Happy #PhytochemicalFriday! Today: miraculin - a glycoprotein from the miracle fruit Synsepalum dulcificum (Sapotaceae; Ericales). It binds to sweetness receptors on the tongue and makes normally sour-tasting food seem sweet, inspiring the name 'miracle berry'. Try it out!
Happy #PhytochemicalFriday! Why are flamingos and shrimp pink? Astaxanthin - a blood-red ketocarotenoid made by microalgae that makes its way up the food chain to chordates and arthropods (among others), giving them a pink hue. An important molecule to consider in aquaculture.

August Phytochemicals! From balsa wood rafts to oleandrin

On this date in 1947, Thor Heyerdahl's balsa wood raft "Kon-Tiki" crashed into a reef in Polynesia having crossed 5000 miles of Pacific Ocean in 3.5 months. The raft's strength came from lignin, but also cellulose - the most abundant organic polymer on Earth. #PhytochemicalFriday

Happy #PhytochemicalFriday! Today: helenalin, a sesquiterpene lactone from Arnica montana (Asteraceae: sunflower family!). Though a toxic (plant defense?) compound, it appears to be able to inhibit human telomerase and is thus being investigated as an antitumor agent.
#PhytochemicalFriday? Oleandrin. Cardiac glycoside of the poisonous plant Nerium oleander and cousin of digoxin, Bond's poison in Casino Royale. As @wayneriekhof correctly points out: < 1% of hits in antiviral screens are effective drugs. Let patience and hard evidence guide us.
Happy #PhytochemicalFriday - you made it! Today: amarogentin - a characteristic component of bartenders' aromatic bitters. Isolated from gentian roots, this glycoside is one of the most bitter compounds known to human kind and is used as a standard in measuring bitterness.

Wednesday, 26 August 2020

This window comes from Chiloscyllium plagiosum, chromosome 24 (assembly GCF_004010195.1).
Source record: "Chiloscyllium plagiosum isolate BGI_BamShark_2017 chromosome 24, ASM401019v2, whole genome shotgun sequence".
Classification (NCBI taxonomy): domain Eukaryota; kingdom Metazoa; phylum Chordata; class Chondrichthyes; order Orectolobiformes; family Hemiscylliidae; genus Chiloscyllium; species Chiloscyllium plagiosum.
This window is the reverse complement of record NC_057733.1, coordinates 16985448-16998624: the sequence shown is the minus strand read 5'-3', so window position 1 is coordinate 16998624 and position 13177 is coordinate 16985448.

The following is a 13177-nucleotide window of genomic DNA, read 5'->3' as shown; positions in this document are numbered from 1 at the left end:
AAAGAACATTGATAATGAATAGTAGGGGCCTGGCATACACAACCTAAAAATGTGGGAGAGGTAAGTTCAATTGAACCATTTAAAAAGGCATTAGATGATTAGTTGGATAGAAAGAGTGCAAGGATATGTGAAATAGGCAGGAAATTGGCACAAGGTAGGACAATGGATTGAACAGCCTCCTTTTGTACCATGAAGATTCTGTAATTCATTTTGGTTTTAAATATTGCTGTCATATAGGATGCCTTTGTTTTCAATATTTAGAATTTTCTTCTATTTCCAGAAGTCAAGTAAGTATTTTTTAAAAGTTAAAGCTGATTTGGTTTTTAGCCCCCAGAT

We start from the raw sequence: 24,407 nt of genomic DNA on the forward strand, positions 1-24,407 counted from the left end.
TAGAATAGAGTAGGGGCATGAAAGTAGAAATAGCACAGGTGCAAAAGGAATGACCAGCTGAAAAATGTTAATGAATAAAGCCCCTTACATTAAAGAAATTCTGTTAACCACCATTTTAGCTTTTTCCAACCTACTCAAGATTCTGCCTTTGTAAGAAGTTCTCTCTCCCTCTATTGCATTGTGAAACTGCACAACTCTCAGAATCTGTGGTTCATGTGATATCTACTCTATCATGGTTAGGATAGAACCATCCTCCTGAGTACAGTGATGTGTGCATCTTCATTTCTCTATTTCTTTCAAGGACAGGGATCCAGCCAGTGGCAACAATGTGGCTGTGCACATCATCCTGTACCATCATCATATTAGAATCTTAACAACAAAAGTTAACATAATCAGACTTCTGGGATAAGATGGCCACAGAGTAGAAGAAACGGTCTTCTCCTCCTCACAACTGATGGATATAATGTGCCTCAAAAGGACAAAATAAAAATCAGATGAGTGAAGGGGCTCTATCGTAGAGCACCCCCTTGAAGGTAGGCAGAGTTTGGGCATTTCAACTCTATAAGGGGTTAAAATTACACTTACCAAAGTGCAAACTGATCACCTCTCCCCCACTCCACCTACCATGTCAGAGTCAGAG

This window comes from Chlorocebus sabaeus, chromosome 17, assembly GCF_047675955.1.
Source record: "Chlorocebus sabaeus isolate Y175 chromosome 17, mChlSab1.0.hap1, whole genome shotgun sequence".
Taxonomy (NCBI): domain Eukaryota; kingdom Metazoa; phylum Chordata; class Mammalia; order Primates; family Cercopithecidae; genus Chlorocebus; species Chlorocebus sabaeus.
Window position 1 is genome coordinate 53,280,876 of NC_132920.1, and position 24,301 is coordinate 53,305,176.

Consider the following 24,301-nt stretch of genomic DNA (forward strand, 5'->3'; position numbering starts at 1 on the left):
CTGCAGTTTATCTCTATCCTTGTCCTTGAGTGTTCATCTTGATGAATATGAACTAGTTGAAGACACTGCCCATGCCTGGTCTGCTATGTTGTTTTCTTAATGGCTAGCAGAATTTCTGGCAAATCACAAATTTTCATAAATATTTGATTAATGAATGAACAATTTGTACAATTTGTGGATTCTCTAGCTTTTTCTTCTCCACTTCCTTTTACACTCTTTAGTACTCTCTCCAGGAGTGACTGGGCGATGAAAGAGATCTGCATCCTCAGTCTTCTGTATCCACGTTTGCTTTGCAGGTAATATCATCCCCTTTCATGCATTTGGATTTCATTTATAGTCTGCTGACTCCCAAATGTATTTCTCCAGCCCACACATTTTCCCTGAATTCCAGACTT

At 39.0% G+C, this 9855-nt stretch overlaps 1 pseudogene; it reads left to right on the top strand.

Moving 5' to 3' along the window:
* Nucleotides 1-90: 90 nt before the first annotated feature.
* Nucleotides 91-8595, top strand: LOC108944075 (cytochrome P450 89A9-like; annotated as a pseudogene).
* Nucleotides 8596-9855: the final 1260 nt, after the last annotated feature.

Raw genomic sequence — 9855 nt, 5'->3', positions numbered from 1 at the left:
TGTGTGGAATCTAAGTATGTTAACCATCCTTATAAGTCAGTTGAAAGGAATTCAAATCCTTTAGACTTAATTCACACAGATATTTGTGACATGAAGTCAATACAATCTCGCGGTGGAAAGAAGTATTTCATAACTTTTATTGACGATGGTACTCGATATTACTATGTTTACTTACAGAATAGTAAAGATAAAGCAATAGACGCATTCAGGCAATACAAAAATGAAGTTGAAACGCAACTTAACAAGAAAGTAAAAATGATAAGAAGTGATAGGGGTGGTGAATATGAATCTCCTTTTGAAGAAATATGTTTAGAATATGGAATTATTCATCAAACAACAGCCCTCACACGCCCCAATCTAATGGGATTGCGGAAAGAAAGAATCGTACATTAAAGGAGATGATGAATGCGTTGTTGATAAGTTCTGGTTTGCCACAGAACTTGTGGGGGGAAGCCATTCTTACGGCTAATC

July Phytochemicals - Happy Birthday Harry Potter!

Happy #PhytochemicalFriday! Today: abietic acid - the primary component of pines' resin acid. This diterpene is a major part of rosin - a solid used to increase friction in many applications: from violinists' bows to flamenco dancers' shoe heels to drag racing starting lines.

Englerin A, a terpenoid from the bark of the (sub)tropical plant Phyllanthus engleri. This compound causes kidney cancer cells, but not healthy cells, to flood with calcium and die. Its total synthesis begins with nepetalactone, catnip's active ingredient! #PhytochemicalFriday
Happy #PhytochemicalFriday and #HappyBirthdayHarryPotter! Today: the monoterpenoids carvacrol, cymene, and thymol. These are major aroma compounds in Cretan dittany (Origanum dictamnus), the plant used to prepare Essence of Dittany, a healing potion in the Harry Potter series.

Monday, 6 July 2020

June phytochemicals: A giant genome and saffron carotenoids

Happy #PhytochemicalFriday! This week: diosgenin - a building block used by Paris polyphylla (the plant with the biggest genome sequenced to date - 70Gb!) to produce polyphyllins. Diosgenin is used in the commercial synthesis of cortisone, progesterone, and other steroid products.

Happy #PhytochemicalFriday! Worth more than their weight in gold, saffron crocus stigmata (Crocus sativus, Iridaceae) produce the carotenoid crocin – the compound that gives the "king of spices" its characteristic red color. The compound is also an antioxidant.